Mamerto Adan is an engineer by profession, but a writer by night. He loves toys and knives. He also has a martial arts background.
When I first saw it, I never had any idea how the original Star Wars came up with their visual effects. Years ago, stuffs like internet, where people could geek out simply doesn’t exist. Now, how thankful am I for the rise of Youtube, blog sites or and Fandom Wikis. We could know everything we want about our favorite movies. A simple Google search is all it takes.
Why am I saying this because there are many unforgettable visual treats in the original Star Wars trilogy that stood the test of time. They don’t look so outdated; in fact, they could go side by side with modern CGI. And as some fans pointed out, they look better that the CGI cartoons that recent Star Wars movies boasted. Again, going back to the old school visual effects of the original trilogy, I always itched to know what they are made up of. And when I finally got access to Google, I search and search to my heart’s content.
And boy, I was happy with what I dug out.
The original Star Wars series pioneered the early use of CGI, but much was relied on good old miniatures and practical effects. In fact, that assault of the Ice Planet of Hoth was dominated by marching Imperial AT-AT Walkers brought to life by stop motions. Frankly it was my personal favorite, because when compared side-by-side with its CGI counterpart in recent films, it holds up well. Some younger fans thought that those were also CGI too, until Google tells them it’s not.
Firstly, Modern CGI is Not Always Bad
I just came to notice how some fans seem to disdain CGI. Not sure if it’s always like this, but in the office, the older fans are the purist. They think that modern CGI basically ruined the Star Wars franchise. In my case, I don’t see anything wrong with the use of CGI, given that it is used sparingly. For one thing, CGI helps to introduce the Star Wars franchise to the younger generations of fans. For another, the use of CGI allows film makers to pull off shots that is not possible with stop motions, or any other practical effects. Though at some point, CGI did spoil the franchise, it won’t be fair to say that it never made any improvement either.
A good example is in the Episode 1: Phantom Menace.
Originally, Master Yoda was a puppet back then. But in the Blu-ray release, the puppet was edited out and replaced with a CGI version.
And the fans loved it!
When visiting Reddit, some fans noted that the Yoda puppet in Episode 1 looks worse than in earlier films. Honestly, I thought that Yoda looks cartoonish. And to the fans’ delights, the CGI Yoda looks more vibrant, expressive and sharper. As if Yoda now resembles a living creature and not a Jim Henson character. CGI also allowed Yoda to execute complex movements and facial expressions.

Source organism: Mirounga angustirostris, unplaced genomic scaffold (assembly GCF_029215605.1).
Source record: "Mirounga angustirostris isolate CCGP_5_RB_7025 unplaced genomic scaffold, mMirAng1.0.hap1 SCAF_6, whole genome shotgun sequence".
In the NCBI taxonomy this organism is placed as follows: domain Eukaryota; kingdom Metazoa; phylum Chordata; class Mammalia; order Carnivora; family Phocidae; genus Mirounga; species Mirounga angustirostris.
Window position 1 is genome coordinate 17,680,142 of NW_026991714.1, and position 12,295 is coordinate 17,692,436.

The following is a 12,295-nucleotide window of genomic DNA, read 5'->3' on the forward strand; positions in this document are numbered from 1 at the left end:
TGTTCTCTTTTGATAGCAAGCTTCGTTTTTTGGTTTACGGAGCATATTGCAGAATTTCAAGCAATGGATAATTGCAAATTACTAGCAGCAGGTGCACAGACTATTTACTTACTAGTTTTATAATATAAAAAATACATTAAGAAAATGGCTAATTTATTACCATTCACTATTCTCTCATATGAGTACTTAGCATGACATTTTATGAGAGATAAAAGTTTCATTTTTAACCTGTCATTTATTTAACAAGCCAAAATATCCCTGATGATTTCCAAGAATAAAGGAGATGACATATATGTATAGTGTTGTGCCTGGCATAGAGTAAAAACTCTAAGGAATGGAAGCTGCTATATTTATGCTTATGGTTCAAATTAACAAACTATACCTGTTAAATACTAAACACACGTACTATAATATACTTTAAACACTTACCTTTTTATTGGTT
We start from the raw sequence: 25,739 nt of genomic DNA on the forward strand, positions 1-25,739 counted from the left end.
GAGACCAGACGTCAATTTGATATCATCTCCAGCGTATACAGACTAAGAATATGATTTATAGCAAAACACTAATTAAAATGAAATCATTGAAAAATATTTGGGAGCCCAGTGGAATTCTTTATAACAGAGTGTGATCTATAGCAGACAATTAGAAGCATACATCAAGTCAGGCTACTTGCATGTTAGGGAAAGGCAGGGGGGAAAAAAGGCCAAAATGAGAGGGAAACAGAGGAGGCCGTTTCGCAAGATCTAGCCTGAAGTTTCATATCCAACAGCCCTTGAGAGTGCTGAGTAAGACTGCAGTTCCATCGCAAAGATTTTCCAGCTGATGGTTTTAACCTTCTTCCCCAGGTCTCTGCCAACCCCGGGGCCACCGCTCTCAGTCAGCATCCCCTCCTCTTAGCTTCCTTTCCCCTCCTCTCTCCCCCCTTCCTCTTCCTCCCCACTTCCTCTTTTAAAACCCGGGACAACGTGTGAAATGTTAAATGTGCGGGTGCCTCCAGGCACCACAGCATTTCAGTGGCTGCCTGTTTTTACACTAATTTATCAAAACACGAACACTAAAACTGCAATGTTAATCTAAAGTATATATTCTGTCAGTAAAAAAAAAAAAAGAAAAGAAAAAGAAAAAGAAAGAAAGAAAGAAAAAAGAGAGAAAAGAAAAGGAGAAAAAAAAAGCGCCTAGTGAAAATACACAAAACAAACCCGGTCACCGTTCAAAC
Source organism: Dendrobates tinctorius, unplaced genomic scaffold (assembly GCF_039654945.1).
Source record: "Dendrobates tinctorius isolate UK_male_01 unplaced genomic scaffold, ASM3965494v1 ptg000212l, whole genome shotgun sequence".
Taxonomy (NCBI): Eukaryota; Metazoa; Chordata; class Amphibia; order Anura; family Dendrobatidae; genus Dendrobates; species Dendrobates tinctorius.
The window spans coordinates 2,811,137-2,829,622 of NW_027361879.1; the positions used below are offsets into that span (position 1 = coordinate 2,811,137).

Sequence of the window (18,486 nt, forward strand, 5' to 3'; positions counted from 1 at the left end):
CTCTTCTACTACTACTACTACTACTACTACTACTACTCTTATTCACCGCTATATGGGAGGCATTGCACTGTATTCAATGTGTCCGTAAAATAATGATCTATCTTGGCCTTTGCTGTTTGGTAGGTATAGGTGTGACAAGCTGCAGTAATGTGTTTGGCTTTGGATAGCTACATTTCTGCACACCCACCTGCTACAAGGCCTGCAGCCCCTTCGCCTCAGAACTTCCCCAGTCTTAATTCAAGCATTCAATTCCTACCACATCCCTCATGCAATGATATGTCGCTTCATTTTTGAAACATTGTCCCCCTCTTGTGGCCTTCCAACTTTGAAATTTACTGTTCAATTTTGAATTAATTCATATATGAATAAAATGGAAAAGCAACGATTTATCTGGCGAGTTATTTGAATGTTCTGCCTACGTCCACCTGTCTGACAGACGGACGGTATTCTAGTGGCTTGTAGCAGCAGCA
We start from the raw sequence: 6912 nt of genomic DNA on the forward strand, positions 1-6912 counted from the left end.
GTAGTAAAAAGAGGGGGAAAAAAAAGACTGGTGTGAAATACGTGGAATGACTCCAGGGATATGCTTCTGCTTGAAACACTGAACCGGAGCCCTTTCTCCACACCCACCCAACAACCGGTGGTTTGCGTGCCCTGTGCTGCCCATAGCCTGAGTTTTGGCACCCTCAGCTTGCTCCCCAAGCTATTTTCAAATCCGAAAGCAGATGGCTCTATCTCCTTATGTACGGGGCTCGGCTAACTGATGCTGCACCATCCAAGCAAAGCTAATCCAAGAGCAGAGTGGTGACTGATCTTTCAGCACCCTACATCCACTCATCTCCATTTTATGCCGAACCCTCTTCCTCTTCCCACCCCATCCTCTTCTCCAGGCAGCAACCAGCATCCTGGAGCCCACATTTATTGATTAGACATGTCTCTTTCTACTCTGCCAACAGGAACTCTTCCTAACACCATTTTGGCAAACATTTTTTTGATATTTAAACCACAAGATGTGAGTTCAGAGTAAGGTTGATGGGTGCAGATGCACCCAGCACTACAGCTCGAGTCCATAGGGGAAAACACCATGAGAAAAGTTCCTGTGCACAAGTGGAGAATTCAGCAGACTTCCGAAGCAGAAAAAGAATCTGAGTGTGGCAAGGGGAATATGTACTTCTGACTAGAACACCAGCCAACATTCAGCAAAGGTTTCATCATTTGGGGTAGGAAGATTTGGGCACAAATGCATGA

Some Stop Motions are Not Convincing Either
CGI is a leap forward indeed, as practical effects and stop motions are limited and far more laborious. I will be frank with you; I hate stop motions. There are few exceptions though, like the fighting skeletons of Jason and the Argonauts. I mean that visual effects from the 1960s made my mouth hang. And looking at more recent films, like the cartoonish Scorpion King from the second The Mummy movie, that old stop motion effects are far more convincing.
Nevertheless, there are good reasons why stop motions was pushed aside by CGI. Again, it is time consuming to do. You need a well detailed model and a frame by frame shot of each move to complete a scene. The movement tend to be robotic and jerky in stop motions, unlike what CGI produces.
Unlike CGI though, texturing in stop motion is more realistic, as we are looking at real life model here.
Stop motions are limited to children’s programs nowadays. But when done right, as in a scene in Star Wars, it could give a whole new level of realism to seemingly fantastic settings.
The Battle of Hoth
The Battle of Hoth is my personal favorite. It feels so real, considering that they don’t use CGI. Much of my friends thought that the marching Imperial AT-AT Walkers are CGI. It looks like one, and it feels like one. It took them some forms of convincing and Google search to show them that they are not computer generated.
The models used for the stop motion here are 18 inches tall, though the special effects team also worked with much smaller models. The moving models must be photographed 24 times, in 24 different positions to produce a single action. Precise positioning of the models was crucial here. Meaning that in between frames, the models must move in tiny and precise increments. The models themselves are made of aluminum.
According to ILM Paul Hutson (chief model maker for The Empire Strikes Back), animators would pop up in trapdoors to position the models for each shot. The background was never a green screen but painted.
And the result was beyond amazing.
The lighting and the settings all worked together for a convincing battle scene. The robotic movements of stop motion also worked well for the Walkers. They are machines after all, and they will move like one.
It Aged Well
It never gets old. The Battle of Hoth still looks visually appealing as it was decades ago. Some CGI in recent films seems to look outdated just after some years. The original Power Ranger movie blew my mind as a child, with its many computer-generated actions. But now, the Megazord scene looks horrendous. Stuntmen in boxy costumes, as what the Japanese originals did looks much better. In the case of Star Wars, some fans recon that those practical effects are far more real. Maybe it is the hate of The Last Jedi that made fans loath CGI. Or simply, fans are too hard to please. CGI and practical effects had their places, but we could all agree that the visual appeal of the original Star Wars trilogy is timeless.